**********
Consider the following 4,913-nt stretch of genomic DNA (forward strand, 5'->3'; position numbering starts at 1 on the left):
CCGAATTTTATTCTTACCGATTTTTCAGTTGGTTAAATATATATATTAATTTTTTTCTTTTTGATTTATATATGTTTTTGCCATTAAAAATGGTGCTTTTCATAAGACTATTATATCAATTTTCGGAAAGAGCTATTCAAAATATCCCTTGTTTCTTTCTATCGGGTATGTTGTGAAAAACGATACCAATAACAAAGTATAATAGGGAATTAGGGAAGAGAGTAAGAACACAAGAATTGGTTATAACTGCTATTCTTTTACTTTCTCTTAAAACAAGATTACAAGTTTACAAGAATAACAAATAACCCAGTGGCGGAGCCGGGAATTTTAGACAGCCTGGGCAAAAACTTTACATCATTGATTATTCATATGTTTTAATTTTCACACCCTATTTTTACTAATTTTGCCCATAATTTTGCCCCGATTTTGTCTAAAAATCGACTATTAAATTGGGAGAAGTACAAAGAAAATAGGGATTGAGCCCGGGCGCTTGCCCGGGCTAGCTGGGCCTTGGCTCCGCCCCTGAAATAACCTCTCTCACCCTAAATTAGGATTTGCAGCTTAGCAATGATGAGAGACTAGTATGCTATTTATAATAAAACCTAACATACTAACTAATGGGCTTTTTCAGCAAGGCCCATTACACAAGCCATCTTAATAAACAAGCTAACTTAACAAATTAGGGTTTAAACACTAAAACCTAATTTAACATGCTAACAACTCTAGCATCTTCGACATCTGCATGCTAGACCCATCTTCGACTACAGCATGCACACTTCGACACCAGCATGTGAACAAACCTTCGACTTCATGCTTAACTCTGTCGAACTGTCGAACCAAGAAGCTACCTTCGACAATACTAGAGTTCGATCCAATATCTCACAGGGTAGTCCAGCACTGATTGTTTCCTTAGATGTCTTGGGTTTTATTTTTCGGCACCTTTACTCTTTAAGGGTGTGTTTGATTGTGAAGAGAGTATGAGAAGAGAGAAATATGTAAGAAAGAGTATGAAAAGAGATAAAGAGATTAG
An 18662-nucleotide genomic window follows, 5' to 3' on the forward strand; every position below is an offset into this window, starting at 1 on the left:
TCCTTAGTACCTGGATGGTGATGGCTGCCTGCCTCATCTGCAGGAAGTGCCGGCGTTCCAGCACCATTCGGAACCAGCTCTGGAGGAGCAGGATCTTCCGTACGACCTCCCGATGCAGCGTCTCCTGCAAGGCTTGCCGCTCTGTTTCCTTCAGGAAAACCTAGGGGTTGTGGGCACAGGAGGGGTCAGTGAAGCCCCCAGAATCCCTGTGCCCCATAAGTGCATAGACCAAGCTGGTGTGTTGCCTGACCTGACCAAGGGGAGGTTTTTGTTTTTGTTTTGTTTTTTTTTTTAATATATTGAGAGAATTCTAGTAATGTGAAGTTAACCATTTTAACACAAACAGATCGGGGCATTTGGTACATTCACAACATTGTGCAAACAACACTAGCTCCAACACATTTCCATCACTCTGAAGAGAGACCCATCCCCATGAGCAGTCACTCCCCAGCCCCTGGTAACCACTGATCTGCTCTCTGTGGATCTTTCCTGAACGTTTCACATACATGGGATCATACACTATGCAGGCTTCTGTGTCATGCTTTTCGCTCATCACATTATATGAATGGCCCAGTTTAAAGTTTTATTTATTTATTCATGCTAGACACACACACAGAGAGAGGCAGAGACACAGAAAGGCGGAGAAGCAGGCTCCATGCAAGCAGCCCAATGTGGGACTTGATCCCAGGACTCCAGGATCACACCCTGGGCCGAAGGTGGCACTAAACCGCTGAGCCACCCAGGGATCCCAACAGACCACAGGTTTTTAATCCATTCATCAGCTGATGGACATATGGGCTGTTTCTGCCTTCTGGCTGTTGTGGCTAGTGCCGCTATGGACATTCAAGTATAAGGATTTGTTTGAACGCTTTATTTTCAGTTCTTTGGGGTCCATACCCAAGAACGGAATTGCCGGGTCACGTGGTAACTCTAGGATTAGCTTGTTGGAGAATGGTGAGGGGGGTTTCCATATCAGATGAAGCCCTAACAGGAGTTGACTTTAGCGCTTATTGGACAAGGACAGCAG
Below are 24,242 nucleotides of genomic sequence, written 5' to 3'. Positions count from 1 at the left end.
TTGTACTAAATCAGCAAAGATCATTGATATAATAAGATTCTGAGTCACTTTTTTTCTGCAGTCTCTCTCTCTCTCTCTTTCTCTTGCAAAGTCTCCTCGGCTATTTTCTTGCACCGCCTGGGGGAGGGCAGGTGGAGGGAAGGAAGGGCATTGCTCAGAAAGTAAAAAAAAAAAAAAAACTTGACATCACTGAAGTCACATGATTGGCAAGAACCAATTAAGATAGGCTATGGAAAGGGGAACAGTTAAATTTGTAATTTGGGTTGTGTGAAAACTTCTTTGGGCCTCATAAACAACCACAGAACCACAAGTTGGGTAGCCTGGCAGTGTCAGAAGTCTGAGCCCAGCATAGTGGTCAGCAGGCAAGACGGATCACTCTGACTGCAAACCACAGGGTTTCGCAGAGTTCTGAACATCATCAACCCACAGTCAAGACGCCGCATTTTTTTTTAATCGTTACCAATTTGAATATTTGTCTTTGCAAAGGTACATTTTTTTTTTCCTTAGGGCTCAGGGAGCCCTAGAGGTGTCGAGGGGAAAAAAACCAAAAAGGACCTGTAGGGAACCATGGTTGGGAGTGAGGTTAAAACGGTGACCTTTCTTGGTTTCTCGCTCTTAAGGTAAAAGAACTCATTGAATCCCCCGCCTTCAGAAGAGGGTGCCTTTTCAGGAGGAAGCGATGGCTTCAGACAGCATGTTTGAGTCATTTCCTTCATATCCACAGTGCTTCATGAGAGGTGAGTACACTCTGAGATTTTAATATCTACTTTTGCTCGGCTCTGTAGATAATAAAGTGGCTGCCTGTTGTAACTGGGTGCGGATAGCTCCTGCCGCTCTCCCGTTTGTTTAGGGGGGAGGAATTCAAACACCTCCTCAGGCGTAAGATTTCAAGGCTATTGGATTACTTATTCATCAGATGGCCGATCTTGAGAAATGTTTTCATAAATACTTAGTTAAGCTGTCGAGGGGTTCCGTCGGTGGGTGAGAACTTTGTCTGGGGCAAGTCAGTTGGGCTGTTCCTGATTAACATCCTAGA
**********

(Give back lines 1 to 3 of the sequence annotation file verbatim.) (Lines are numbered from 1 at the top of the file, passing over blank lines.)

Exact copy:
Consider the following 4,913-nt stretch of genomic DNA (forward strand, 5'->3'; position numbering starts at 1 on the left):
CCGAATTTTATTCTTACCGATTTTTCAGTTGGTTAAATATATATATTAATTTTTTTCTTTTTGATTTATATATGTTTTTGCCATTAAAAATGGTGCTTTTCATAAGACTATTATATCAATTTTCGGAAAGAGCTATTCAAAATATCCCTTGTTTCTTTCTATCGGGTATGTTGTGAAAAACGATACCAATAACAAAGTATAATAGGGAATTAGGGAAGAGAGTAAGAACACAAGAATTGGTTATAACTGCTATTCTTTTACTTTCTCTTAAAACAAGATTACAAGTTTACAAGAATAACAAATAACCCAGTGGCGGAGCCGGGAATTTTAGACAGCCTGGGCAAAAACTTTACATCATTGATTATTCATATGTTTTAATTTTCACACCCTATTTTTACTAATTTTGCCCATAATTTTGCCCCGATTTTGTCTAAAAATCGACTATTAAATTGGGAGAAGTACAAAGAAAATAGGGATTGAGCCCGGGCGCTTGCCCGGGCTAGCTGGGCCTTGGCTCCGCCCCTGAAATAACCTCTCTCACCCTAAATTAGGATTTGCAGCTTAGCAATGATGAGAGACTAGTATGCTATTTATAATAAAACCTAACATACTAACTAATGGGCTTTTTCAGCAAGGCCCATTACACAAGCCATCTTAATAAACAAGCTAACTTAACAAATTAGGGTTTAAACACTAAAACCTAATTTAACATGCTAACAACTCTAGCATCTTCGACATCTGCATGCTAGACCCATCTTCGACTACAGCATGCACACTTCGACACCAGCATGTGAACAAACCTTCGACTTCATGCTTAACTCTGTCGAACTGTCGAACCAAGAAGCTACCTTCGACAATACTAGAGTTCGATCCAATATCTCACAGGGTAGTCCAGCACTGATTGTTTCCTTAGATGTCTTGGGTTTTATTTTTCGGCACCTTTACTCTTTAAGGGTGTGTTTGATTGTGAAGAGAGTATGAGAAGAGAGAAATATGTAAGAAAGAGTATGAAAAGAGATAAAGAGATTAG
An 18662-nucleotide genomic window follows, 5' to 3' on the forward strand; every position below is an offset into this window, starting at 1 on the left: